Future exploration for mineral resources will target greater depths and submarine settings, which is costly and technically challenging. For this development, numerical modeling can be used to identify the governing processes within entire ore-forming systems, affecting ore deposition under various geological scenarios.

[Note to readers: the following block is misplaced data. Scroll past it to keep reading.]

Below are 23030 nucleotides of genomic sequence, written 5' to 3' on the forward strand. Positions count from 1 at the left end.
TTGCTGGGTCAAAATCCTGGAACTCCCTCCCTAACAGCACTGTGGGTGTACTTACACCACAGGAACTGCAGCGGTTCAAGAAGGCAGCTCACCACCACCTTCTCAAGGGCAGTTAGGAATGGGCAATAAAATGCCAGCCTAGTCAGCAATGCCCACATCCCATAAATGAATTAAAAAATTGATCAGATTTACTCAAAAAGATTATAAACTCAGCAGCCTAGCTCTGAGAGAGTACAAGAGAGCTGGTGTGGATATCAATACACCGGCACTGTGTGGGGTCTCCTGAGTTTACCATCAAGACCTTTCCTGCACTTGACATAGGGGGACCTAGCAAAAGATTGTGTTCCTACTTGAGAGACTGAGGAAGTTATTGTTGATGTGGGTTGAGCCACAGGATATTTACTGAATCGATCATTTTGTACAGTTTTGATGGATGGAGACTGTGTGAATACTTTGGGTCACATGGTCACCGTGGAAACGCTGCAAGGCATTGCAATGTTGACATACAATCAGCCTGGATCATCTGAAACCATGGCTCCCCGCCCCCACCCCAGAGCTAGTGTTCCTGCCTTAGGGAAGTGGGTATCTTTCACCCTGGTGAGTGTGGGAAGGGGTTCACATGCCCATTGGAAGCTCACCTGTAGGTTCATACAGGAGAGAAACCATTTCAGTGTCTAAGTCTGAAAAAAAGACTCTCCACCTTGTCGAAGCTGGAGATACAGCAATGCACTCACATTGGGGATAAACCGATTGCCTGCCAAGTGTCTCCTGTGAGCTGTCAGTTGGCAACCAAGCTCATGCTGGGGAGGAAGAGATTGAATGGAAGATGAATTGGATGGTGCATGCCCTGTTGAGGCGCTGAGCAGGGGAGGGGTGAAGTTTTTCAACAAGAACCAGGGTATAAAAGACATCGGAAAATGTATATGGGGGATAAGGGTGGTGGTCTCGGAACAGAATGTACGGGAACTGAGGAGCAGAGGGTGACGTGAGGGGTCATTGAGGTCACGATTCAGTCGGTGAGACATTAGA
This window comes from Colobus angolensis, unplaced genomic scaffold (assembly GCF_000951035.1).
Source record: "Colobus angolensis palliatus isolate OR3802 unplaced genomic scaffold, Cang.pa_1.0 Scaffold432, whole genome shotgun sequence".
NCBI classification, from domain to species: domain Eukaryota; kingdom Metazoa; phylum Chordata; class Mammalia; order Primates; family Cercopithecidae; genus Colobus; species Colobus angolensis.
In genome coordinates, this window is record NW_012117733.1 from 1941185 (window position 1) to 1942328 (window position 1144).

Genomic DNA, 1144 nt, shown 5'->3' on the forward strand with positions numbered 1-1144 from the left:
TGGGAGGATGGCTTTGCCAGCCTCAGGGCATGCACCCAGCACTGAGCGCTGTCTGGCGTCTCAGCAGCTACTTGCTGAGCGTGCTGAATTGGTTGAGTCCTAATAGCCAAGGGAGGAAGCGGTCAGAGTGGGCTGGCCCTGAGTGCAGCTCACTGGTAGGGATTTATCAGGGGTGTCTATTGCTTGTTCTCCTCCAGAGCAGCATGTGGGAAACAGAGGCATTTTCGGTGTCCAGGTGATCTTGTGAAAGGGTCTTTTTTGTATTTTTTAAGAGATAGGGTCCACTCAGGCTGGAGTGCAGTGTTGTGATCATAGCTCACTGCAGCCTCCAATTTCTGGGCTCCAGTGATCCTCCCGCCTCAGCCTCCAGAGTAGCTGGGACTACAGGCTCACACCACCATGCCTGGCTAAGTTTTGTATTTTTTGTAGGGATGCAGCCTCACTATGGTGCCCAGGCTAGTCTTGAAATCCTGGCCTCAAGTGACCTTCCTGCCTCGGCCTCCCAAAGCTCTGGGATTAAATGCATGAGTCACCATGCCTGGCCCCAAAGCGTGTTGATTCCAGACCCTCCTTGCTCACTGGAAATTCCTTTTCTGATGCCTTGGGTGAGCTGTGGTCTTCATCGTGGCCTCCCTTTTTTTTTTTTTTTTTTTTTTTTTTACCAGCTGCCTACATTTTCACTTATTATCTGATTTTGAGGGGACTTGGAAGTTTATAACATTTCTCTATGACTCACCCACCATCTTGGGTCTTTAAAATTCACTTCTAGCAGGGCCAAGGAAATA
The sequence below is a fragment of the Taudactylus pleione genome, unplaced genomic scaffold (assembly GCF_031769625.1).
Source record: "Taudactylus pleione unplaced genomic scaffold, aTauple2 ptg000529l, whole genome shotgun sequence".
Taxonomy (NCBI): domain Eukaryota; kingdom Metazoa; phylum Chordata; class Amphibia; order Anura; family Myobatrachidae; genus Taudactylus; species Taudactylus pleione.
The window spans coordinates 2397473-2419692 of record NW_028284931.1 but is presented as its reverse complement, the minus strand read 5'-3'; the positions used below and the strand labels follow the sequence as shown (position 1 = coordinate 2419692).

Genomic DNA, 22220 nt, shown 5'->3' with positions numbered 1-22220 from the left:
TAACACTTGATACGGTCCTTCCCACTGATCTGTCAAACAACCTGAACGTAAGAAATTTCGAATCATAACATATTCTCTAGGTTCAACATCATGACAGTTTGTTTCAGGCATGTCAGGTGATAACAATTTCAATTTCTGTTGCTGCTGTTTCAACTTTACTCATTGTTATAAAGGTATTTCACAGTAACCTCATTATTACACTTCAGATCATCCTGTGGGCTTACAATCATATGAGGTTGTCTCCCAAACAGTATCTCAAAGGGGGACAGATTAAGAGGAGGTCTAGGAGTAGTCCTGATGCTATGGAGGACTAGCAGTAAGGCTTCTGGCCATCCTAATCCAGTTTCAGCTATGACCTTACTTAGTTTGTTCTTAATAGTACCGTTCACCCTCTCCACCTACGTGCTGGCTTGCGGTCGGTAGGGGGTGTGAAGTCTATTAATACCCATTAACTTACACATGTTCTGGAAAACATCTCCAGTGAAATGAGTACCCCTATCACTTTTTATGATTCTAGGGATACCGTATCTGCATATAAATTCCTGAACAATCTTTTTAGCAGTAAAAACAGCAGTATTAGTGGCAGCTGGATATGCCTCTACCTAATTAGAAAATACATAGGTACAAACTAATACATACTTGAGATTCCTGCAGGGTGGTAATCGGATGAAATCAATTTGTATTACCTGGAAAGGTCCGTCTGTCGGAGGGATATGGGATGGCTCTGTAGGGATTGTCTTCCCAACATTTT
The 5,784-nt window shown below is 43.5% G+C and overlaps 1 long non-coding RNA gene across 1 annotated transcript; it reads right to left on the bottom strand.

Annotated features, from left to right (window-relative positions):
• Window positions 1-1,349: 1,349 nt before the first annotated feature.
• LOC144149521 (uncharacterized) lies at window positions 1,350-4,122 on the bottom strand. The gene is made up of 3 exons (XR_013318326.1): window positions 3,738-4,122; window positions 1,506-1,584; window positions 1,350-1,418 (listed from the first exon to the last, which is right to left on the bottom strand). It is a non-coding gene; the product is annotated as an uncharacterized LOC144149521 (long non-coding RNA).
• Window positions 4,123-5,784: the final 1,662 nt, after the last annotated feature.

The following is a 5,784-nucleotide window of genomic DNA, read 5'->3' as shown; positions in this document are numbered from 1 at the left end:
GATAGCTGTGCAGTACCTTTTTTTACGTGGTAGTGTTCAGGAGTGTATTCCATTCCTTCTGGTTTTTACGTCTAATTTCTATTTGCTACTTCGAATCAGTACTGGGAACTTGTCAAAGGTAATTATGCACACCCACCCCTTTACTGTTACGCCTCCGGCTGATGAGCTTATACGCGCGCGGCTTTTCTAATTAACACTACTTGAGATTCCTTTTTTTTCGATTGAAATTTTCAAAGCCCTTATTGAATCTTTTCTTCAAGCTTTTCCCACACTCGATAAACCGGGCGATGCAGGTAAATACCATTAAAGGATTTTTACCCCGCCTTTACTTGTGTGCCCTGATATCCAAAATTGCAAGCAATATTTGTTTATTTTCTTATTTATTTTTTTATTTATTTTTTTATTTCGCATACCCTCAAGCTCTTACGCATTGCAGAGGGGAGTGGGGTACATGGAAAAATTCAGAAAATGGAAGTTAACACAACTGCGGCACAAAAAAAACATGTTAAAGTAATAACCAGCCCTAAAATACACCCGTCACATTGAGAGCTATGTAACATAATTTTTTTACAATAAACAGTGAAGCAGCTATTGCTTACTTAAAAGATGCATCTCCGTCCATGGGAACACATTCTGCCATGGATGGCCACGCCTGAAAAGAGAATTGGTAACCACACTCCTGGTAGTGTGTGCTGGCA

Magmatic-hydrothermal ore deposits form our largest resources of Cu, Mo, Sn and W and are formed by fluids released from magmatic intrusions into a hydrothermal system within the country rock. The potential to form world-class deposits critically depends on cross-boundary fluid fluxes at this magmatic-hydrothermal interface, which is the key unknown in our current understanding of these deposits. However, the time-scales and depth ranges relevant for these processes essentially prevent direct observations and so far numerical simulations have to rely on a number of parameterizations. Capturing the dynamics of these interface processes requires a fundamentally new modelling approach with a continuum that extends beyond the roots of hydrothermal systems and bridges the gaps between fluid flow and magma dynamics. The CROWN project develops a consistent formulation for fluid generation and transport in a coupled model for viscous flow according to the Navier-Stokes-Equations and porous flow with Darcy’s Law. Furthermore, the model simulates dynamic permeability changes and focused flow caused by fractures to describe patterns of magmatic-hydrothermal circulation and transient behavior. The simulations will be constrained with conceptual models for the major types of magmatic-hydrothermal ore deposits. We further collaborate with other DOME projects working on submarine magmatic-hydrothermal deposits (GEOMAR Kiel) and greisen-type mineralization (TU Bergakademie Freiberg). The topic further connects to other SPP-projects centering on laboratory experiments, providing additional potential for future collaborations.